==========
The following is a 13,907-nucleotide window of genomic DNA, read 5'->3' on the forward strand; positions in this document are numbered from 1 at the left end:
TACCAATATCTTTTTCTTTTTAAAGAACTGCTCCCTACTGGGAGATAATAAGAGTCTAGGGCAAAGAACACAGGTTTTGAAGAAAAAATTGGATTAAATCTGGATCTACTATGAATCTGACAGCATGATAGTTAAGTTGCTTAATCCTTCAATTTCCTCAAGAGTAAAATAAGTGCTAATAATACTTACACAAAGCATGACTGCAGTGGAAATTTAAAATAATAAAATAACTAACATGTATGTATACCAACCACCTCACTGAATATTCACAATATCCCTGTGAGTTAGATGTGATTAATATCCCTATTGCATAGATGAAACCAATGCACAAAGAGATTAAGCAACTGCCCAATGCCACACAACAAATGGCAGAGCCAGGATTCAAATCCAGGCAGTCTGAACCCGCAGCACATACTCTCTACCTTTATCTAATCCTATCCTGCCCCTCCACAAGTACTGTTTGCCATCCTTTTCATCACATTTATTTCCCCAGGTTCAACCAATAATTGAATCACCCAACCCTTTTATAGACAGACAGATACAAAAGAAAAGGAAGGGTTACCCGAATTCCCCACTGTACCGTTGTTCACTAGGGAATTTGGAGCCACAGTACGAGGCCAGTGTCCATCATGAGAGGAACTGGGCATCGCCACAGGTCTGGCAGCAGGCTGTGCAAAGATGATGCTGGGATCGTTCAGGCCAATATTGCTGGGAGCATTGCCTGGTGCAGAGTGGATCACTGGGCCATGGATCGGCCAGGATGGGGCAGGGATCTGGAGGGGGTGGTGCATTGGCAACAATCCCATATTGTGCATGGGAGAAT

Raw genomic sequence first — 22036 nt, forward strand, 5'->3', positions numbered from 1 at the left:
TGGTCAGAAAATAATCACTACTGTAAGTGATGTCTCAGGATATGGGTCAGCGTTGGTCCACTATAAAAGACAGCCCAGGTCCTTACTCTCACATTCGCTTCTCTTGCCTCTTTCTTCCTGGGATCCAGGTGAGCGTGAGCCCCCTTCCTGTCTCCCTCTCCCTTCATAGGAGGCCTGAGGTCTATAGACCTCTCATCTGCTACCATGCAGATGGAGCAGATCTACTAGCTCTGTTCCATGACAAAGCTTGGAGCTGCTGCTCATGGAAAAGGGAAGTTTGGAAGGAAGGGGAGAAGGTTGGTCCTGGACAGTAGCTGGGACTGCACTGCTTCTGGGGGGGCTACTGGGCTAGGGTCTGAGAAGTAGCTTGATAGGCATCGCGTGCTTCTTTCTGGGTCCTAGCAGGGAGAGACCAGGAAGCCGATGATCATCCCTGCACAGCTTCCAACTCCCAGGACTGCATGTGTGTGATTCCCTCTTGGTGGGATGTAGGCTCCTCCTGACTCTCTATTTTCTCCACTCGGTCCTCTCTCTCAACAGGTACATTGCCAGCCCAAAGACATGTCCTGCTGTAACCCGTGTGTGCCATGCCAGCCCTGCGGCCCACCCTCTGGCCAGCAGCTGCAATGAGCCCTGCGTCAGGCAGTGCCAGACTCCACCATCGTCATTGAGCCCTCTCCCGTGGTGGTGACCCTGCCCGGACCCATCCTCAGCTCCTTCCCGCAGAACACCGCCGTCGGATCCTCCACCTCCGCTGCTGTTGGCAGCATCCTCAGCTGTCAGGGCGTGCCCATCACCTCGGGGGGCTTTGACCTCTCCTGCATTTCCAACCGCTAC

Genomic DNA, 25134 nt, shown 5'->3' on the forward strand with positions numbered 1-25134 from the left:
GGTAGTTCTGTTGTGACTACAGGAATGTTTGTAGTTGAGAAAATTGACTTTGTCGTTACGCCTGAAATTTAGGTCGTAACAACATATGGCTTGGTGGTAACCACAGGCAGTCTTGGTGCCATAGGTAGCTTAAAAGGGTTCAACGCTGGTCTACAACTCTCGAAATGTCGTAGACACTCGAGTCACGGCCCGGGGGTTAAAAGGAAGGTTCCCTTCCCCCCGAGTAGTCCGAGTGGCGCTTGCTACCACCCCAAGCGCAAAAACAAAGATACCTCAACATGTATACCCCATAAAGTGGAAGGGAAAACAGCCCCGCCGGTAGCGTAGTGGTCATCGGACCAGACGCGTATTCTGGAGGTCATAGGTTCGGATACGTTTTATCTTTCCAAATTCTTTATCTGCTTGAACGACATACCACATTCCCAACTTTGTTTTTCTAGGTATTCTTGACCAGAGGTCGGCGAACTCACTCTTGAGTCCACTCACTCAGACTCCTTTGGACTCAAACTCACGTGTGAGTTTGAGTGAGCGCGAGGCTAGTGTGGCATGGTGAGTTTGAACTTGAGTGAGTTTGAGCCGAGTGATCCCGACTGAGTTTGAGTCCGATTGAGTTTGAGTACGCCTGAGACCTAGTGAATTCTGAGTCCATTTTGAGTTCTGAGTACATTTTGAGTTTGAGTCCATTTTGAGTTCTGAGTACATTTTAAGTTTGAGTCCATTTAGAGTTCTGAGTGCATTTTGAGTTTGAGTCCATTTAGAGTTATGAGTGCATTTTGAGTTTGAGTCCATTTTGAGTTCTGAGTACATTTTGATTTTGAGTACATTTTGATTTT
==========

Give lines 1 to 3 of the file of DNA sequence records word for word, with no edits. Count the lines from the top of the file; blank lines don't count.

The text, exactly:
The following is a 13,907-nucleotide window of genomic DNA, read 5'->3' on the forward strand; positions in this document are numbered from 1 at the left end:
TACCAATATCTTTTTCTTTTTAAAGAACTGCTCCCTACTGGGAGATAATAAGAGTCTAGGGCAAAGAACACAGGTTTTGAAGAAAAAATTGGATTAAATCTGGATCTACTATGAATCTGACAGCATGATAGTTAAGTTGCTTAATCCTTCAATTTCCTCAAGAGTAAAATAAGTGCTAATAATACTTACACAAAGCATGACTGCAGTGGAAATTTAAAATAATAAAATAACTAACATGTATGTATACCAACCACCTCACTGAATATTCACAATATCCCTGTGAGTTAGATGTGATTAATATCCCTATTGCATAGATGAAACCAATGCACAAAGAGATTAAGCAACTGCCCAATGCCACACAACAAATGGCAGAGCCAGGATTCAAATCCAGGCAGTCTGAACCCGCAGCACATACTCTCTACCTTTATCTAATCCTATCCTGCCCCTCCACAAGTACTGTTTGCCATCCTTTTCATCACATTTATTTCCCCAGGTTCAACCAATAATTGAATCACCCAACCCTTTTATAGACAGACAGATACAAAAGAAAAGGAAGGGTTACCCGAATTCCCCACTGTACCGTTGTTCACTAGGGAATTTGGAGCCACAGTACGAGGCCAGTGTCCATCATGAGAGGAACTGGGCATCGCCACAGGTCTGGCAGCAGGCTGTGCAAAGATGATGCTGGGATCGTTCAGGCCAATATTGCTGGGAGCATTGCCTGGTGCAGAGTGGATCACTGGGCCATGGATCGGCCAGGATGGGGCAGGGATCTGGAGGGGGTGGTGCATTGGCAACAATCCCATATTGTGCATGGGAGAAT

Raw genomic sequence first — 22036 nt, forward strand, 5'->3', positions numbered from 1 at the left: